After chipmaker's collapse, memory prices rise

Memory chip prices shot up on Monday--a welcome bit of news for beleaguered chipmakers. But it took the failure of a large German chipmaker to make this happen.

Memory chip prices shot up on Monday--a welcome bit of news for beleaguered chipmakers, who have been caught in a relentless downward price spiral.

Prices for DRAM (Dynamic Random Access Memory), the main memory in PCs, shot up as much as 26 percent, according to data posted on DRAMeXchange. A number of reports have attributed this to the bankruptcy of Germany-based chipmaker Qimonda, and seem to indicate that this will relieve some of the pressure on prices caused by oversupply.

The price of certain DDR2 (Double Data Rate, second generation) memory chips rose as much as 28 percent Monday. Flash memory also rose, with 16-gigabit chips rising more than 5 percent.

DRAM chip traders in Asia were returning from a week-long Lunar New Year holiday in China and Taiwan.

"I think it's just the first chance for the markets to respond to the demise of Qimonda," said Avi Cohen, managing partner at Avian Securities, which tracks the memory chip market. He also attributed the price rise to "recent commentary from Samsung and others of expected slightly higher DRAM contract pricing."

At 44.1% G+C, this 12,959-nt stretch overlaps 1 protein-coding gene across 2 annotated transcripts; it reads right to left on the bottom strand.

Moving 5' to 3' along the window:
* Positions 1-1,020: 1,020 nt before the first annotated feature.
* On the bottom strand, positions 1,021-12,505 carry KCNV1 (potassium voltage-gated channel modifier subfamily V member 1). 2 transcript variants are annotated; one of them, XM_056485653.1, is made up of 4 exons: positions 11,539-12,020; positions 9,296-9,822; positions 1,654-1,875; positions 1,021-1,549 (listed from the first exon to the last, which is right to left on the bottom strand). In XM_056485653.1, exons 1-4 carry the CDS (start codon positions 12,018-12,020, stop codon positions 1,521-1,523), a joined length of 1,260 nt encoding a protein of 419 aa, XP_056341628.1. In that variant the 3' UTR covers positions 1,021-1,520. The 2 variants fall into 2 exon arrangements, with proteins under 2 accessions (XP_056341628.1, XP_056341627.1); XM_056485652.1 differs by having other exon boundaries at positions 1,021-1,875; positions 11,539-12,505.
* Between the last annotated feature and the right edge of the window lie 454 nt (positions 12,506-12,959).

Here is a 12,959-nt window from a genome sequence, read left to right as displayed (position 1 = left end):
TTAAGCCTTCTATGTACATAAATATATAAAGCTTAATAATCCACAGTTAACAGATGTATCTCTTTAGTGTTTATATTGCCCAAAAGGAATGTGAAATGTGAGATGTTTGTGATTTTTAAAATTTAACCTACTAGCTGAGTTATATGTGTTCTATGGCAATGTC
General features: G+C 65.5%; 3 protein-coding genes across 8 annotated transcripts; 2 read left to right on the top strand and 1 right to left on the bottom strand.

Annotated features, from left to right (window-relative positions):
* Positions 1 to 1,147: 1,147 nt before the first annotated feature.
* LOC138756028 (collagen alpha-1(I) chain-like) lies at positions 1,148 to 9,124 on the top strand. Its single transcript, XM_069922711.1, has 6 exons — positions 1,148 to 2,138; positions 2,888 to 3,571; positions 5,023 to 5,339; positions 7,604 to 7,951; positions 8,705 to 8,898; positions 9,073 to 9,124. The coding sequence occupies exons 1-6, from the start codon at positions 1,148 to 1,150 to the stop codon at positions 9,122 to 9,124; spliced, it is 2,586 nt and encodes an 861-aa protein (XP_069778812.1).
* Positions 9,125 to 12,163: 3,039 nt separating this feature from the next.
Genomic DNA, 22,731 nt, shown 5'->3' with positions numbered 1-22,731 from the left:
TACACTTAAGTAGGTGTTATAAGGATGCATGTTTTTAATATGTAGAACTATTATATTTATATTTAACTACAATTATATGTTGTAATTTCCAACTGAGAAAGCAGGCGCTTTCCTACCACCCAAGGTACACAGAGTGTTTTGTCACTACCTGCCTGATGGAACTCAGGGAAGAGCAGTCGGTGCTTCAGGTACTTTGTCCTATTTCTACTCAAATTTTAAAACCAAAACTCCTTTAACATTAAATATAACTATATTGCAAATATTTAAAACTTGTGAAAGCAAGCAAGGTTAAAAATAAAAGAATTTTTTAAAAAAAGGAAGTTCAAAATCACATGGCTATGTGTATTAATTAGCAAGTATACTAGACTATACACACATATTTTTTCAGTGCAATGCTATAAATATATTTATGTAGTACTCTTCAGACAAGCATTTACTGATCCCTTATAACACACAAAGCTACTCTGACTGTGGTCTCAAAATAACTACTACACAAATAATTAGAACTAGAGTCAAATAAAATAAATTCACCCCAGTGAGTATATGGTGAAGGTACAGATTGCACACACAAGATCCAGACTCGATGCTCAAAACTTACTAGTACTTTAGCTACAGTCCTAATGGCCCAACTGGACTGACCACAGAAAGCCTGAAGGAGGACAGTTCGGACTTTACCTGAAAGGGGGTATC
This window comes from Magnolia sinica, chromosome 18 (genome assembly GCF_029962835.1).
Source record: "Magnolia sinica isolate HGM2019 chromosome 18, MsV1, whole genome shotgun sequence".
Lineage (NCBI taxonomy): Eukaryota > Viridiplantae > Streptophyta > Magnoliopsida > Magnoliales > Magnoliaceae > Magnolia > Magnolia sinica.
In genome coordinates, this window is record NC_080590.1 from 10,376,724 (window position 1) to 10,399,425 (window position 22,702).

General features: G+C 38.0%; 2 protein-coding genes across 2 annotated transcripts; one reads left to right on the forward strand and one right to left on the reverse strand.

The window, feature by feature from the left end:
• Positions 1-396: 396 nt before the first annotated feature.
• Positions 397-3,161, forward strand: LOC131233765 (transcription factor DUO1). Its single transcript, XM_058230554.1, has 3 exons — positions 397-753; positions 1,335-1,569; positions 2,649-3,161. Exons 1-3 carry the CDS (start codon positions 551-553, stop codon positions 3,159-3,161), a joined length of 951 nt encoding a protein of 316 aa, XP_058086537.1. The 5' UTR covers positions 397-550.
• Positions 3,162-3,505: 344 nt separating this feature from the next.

Last month, Qimonda, which held about a 10 percent DRAM market share in the third quarter of 2008, became the first major memory chipmaker to file for bankruptcy as a result of the decline in memory chip prices and worldwide credit crunch. Economic officials with the German state of Saxony said that talks about finding investors for Qimonda were ongoing but the outcome was uncertain, according to a Reuters report Monday.

Market researcher iSuppli forecast in December that DRAM revenue would drop 19.8 percent in 2008. Among the world's top 10 memory chip suppliers, the largest declines in revenue, according to iSuppli, will be seen by Qimonda, with a plunge of 40.7 percent; Hynix, with a 29.1 percent drop; Taiwan's Nanya Technology Corp., with another 29.1 percent decrease; and Powerchip Semiconductor, also of Taiwan, with a 23.4 percent reduction.

About the author

Brooke Crothers writes about mobile computer systems, including laptops, tablets, smartphones: how they define the computing experience and the hardware that makes them tick. He has served as an editor at large at CNET News and a contributing reporter to The New York Times' Bits and Technology sections. His interest in things small began when living in Tokyo in a very small apartment for a very long time.

 

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